“31% of Response Team officers were satisfied with the current 5-shift system. 66% think the RGP should operate a different Response Team pattern (12-hour shift system 4 on 4 off) as many feel current manpower levels are not properly sustained with rest days and change of hours constantly changed to meet operational demands.
“Although 61% of the members are satisfied or very satisfied with their current salary, 72% are unsatisfied or very unsatisfied with their allowances.
“78% of the members are unsatisfied with the current staffing levels in their shifts and departments highlighting health and safety issues with respect to low manpower levels and continued higher operational demands.
“10% of officers reported that they feel safe whilst carrying out operational duties.
“75% feel overworked, with 50% of responder’s stating they are currently suffering from work related stress. 20% were satisfied with the level of aftercare provided to officers by the organisation after an incident.
“49% of officers are not satisfied with the level of counselling offered by the organisation.
“71% of the members have reported that they have had instances of their rest days changed with 58% not been given the required 15 days’ notice.
“80% of the members have reported that their working hours/shifts been changed 19% of which had had their duties changed more than 11 times over the past year.
“16% of officers have reported that they are satisfied with the management of refreshment breaks and facilities.
“50% were satisfied with their personal safety equipment. 91% of officers are unsatisfied or very unsatisfied with IT facilities.
“6% of officers are satisfied with the security at police buildings.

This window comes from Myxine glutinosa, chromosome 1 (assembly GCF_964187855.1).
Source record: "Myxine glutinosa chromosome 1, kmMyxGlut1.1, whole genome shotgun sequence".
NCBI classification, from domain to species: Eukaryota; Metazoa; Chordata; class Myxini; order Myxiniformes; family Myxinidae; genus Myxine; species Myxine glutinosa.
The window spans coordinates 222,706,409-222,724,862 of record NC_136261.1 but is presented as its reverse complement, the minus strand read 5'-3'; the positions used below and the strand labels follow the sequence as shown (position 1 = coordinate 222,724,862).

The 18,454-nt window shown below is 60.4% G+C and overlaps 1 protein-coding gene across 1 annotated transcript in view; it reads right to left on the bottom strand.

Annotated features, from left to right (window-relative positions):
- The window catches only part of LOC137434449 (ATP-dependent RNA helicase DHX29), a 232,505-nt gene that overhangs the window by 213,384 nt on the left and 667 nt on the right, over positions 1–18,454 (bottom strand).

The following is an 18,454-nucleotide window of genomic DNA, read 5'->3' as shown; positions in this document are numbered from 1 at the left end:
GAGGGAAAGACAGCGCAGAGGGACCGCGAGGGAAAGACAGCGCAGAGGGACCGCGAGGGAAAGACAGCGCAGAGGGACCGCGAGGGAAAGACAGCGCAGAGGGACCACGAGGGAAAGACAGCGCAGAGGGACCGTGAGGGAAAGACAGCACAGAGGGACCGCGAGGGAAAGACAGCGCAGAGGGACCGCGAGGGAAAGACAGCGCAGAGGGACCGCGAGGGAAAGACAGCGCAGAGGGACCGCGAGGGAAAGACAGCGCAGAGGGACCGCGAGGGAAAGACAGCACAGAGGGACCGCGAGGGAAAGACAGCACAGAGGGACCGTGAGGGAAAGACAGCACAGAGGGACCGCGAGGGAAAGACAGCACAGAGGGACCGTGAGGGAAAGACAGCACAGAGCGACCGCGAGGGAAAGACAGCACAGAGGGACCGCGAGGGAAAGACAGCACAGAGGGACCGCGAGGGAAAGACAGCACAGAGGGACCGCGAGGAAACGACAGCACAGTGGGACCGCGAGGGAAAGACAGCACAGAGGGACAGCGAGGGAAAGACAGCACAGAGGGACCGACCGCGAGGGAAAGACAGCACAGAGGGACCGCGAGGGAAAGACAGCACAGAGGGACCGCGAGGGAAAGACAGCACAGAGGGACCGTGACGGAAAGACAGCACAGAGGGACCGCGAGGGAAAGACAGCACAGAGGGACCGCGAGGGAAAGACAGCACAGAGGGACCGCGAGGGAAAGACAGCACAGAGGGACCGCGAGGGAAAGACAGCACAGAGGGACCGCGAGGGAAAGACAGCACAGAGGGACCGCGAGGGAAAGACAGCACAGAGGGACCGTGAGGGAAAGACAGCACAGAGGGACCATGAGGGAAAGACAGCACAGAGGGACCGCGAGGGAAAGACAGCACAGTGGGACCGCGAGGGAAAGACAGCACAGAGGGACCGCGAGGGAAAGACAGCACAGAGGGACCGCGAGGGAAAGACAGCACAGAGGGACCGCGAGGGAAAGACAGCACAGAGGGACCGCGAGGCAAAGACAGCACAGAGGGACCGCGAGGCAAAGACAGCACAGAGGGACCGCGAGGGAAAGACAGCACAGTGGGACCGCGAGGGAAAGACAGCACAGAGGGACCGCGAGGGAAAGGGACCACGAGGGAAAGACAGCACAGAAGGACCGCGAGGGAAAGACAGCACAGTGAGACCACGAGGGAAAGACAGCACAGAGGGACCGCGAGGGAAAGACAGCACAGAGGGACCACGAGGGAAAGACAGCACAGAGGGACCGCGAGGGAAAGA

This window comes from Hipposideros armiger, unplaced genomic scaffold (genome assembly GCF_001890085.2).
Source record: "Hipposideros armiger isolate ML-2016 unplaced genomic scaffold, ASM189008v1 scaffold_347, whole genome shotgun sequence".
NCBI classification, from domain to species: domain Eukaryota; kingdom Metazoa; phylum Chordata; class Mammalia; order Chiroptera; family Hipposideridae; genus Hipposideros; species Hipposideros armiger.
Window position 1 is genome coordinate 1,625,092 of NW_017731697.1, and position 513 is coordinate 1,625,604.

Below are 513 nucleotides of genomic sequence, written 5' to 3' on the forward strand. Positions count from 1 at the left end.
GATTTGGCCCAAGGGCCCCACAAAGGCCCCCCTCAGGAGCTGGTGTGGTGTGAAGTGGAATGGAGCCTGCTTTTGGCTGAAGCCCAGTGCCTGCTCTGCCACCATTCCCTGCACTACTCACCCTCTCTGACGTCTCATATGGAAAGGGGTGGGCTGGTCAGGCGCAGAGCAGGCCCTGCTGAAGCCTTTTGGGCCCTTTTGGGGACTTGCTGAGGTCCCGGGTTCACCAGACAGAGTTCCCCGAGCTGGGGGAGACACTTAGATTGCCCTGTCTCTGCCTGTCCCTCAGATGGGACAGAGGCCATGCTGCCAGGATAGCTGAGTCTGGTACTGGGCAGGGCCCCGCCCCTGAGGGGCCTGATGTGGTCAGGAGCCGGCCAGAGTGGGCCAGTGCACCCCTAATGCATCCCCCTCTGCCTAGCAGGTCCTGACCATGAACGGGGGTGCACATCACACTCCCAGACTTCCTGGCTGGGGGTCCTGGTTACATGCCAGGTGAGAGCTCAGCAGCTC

“68% did not feel that their promotion prospects were linked to their experience /qualifications and a large percentage did not feel that they were adequately managed with respect to personal assessments, mentoring/attachments, internal transfers, specialist training and retraining.’
A GPF spokesperson commented:
“We thank HMGoG for the extra vacancies that have been created and which will see new officers who are currently undergoing their training period and who will be shortly be deployed to front line policing.
“The most valuable asset of our organisation are its officers and staff. Employee satisfaction stems for working for an organization that values employees’ talents, qualifications and expertise. Officers need to feel valued and treated with respect. They need to have their proper refreshment breaks and unbroken rest days to be fresh, ready and able to deal with the strenuous demands that come with the job.
“Needless to say, a happy workforce will promote morale and will increase productivity.
“The results of this year’s survey is slightly more positive than the two previous years that we have conducted our staff survey. The survey results have been shared with management and the Federation will be again approaching them with a view of working together and improving the working conditions and procedures within the organisation.
“It is now approximately eight months since the retirement of Mr McGrail as Commissioner of Police, Mr Ullger having taken over from him as Commissioner back in June.
“The Gibraltar Police Federation has welcomed the more social approach Mr Ullger has brought with him, always making time for any officer who may have a question and more importantly treating all officers with the dignity and respect that they deserve. His approach has been embraced by our members who now see some light at the end of the tunnel.